• book

From the Publisher

One of the most radical feminist theorists in Europe before the nineteenth century, François Poullain de la Barre (1647-1723) was a man way ahead of his time. Applying Cartesian principles to "the Woman Question," Poullain demonstrated by rational deduction that the supposedly "self-evident" inequality of the sexes was nothing more than unfounded prejudice.

Poullain published three books (anonymously) on this topic in the 1670s, all of which are included in English translation in this volume. In On the Equality of the Two Sexes he argued that the supposedly "natural" inferiority of women was culturally produced. To help women recognize and combat this prejudice, Poullain advocated a modern, enlightened feminine education in On the Education of Ladies. Finally, since his contemporaries largely ignored Poullain's writings, he offered a rebuttal to his own arguments in On the Excellence of Men—a rebuttal that he promptly countered, strengthening his original positions.

A truly modern feminist, Poullain laid the intellectual groundwork for the women's liberation movement centuries before it happened.
Published: University of Chicago Press an imprint of UChicagoPress on
ISBN: 9780226676555
List price: $37.00
Read on Scribd mobile: iPhone, iPad and Android.
Availability for Three Cartesian Feminist Treatises
With a 30 day free trial you can read online for free
  1. This book can be read on up to 6 mobile devices.

Related Articles

TIME
1 min read
Society

Women’s ‘Empowerment’ Is Not Real Power

THE WORD EMPOWERMENT HAS BECOME the rallying cry of mainstream feminism, with virtually any act performed enthusiastically by a woman—from washing her hair to posting her bikini photos—now designated as “empowering.” But while everyone from Unilever to the Republican Party has embraced the background noise of “empowerment,” this frenzy has done almost nothing to change our society’s structures or understanding of authority. Women are still drastically underrepresented anywhere that genuine power resides in the U.S., especially in business and politics. And save for Hillary Clinton’s nominatio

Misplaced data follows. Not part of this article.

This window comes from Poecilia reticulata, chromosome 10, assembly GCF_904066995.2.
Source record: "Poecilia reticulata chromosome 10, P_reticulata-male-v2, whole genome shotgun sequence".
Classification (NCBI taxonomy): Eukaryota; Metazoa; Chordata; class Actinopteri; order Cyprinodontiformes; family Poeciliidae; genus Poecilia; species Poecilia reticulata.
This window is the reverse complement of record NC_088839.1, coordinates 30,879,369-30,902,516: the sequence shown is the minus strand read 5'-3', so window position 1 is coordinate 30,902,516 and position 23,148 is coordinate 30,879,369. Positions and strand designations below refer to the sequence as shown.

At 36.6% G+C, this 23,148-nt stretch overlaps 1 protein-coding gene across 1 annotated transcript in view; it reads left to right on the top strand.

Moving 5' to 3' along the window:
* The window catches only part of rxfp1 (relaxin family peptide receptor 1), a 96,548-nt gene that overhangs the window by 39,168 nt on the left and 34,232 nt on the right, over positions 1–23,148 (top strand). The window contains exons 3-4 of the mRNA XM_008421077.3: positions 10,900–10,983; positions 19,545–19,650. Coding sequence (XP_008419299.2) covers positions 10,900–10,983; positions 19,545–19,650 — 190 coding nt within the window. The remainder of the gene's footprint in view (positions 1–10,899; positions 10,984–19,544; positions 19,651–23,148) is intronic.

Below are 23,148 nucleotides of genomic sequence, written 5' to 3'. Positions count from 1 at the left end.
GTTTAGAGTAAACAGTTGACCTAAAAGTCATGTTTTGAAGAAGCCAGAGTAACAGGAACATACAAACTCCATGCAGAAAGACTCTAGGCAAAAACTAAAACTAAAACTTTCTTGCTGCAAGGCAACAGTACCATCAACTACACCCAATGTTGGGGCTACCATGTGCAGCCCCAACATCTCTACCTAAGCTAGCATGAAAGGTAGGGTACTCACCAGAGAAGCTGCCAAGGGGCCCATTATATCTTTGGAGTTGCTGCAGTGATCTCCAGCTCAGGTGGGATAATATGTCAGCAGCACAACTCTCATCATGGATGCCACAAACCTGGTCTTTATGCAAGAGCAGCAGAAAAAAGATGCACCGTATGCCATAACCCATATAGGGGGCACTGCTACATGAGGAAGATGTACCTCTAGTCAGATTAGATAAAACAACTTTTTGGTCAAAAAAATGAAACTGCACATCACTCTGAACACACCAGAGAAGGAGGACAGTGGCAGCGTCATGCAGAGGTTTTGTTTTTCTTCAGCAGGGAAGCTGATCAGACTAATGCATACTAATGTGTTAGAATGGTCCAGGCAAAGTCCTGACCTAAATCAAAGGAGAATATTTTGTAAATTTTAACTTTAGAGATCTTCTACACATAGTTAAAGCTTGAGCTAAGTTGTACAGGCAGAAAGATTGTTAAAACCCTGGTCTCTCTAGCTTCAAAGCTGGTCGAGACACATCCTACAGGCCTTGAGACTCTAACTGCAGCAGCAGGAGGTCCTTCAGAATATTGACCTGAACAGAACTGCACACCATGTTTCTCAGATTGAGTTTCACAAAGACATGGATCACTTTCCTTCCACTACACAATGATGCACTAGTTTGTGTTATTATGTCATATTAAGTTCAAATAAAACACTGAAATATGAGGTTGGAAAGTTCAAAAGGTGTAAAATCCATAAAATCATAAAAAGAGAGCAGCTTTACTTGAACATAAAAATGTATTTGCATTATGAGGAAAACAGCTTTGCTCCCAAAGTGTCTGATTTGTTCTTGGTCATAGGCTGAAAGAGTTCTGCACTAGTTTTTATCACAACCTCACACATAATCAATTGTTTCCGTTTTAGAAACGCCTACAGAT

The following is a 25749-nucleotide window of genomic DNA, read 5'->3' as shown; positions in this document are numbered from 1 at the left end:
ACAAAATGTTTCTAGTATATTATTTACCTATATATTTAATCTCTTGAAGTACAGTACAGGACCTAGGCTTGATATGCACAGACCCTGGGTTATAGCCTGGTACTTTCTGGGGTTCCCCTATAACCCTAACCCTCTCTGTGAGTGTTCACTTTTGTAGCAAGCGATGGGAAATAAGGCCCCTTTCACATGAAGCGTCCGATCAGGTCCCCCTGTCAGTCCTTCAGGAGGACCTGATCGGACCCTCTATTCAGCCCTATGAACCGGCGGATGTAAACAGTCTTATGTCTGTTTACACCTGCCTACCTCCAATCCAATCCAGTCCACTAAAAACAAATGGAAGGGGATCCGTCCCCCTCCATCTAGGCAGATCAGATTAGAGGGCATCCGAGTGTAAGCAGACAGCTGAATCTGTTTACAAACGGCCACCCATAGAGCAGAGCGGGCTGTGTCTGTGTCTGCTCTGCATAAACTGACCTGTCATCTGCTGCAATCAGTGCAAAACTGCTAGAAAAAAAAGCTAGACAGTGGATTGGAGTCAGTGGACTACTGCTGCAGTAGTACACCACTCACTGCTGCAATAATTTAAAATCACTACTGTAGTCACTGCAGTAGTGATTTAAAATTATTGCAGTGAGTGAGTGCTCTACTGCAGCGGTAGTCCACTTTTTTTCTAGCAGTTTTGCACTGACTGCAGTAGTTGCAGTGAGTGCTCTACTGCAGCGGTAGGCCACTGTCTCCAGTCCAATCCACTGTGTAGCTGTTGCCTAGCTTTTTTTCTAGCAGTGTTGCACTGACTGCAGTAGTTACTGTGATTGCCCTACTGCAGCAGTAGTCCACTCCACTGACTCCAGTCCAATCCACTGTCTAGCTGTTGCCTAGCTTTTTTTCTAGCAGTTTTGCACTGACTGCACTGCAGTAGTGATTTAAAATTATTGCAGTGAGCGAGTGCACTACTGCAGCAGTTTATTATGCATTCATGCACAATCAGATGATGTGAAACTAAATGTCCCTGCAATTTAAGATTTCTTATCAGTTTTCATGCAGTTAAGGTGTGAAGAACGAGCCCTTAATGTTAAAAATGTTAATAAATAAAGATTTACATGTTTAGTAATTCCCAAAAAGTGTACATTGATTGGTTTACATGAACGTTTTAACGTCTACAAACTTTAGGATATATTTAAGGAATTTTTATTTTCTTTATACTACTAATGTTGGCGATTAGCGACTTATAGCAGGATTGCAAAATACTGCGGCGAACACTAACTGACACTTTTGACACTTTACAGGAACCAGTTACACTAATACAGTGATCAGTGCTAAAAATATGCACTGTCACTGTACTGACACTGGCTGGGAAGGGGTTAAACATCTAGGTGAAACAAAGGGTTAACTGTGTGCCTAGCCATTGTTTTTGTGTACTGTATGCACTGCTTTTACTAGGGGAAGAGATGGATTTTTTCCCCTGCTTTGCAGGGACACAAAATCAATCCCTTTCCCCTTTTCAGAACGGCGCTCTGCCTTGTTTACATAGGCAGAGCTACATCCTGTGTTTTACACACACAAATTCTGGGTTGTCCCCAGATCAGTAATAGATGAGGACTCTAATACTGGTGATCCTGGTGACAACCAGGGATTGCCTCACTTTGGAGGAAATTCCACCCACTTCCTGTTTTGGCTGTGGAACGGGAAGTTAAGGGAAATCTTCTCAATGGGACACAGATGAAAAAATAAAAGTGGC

TIME
3 min read
Society

Chimamanda Ngozi Adichie

SARAH BEGLEY This is a book about how to raise a feminist. Now that you’re a mother of a girl yourself, what has surprised you? How I’ve never loved like this. Also how ideology doesn’t neatly match real life. Here’s an example: I don’t particularly like the idea of girls wearing pink, and I don’t find pink very attractive. When my child is old enough to negotiate, if she wants everything in pink, I will let her have it—but I’ll have conversations with her about why the pink/blue binary is a problem. What has been your biggest pet peeve in parenting advice? Probably my family and Nigerian fr
The Atlantic
8 min read
Society

The (Feminist) Case for Women's Happiness

Earlier this month, the New York Times ran an article on its website titled “How to Be Mindful While Cleaning the Bathroom.” The piece, part of the paper’s Meditation for Real Life series, offers advice on transforming that most thankless of chores into a spiritually rewarding activity, from the beginning (“once you’ve selected your cleaning tool, take a moment to notice it with your various senses”) and throughout the process (“maintain your focus on each circular, left-to-right or up-and-down motion”). The point of the exercise is not so much a clean bathroom—“you’re not chasing a result”—as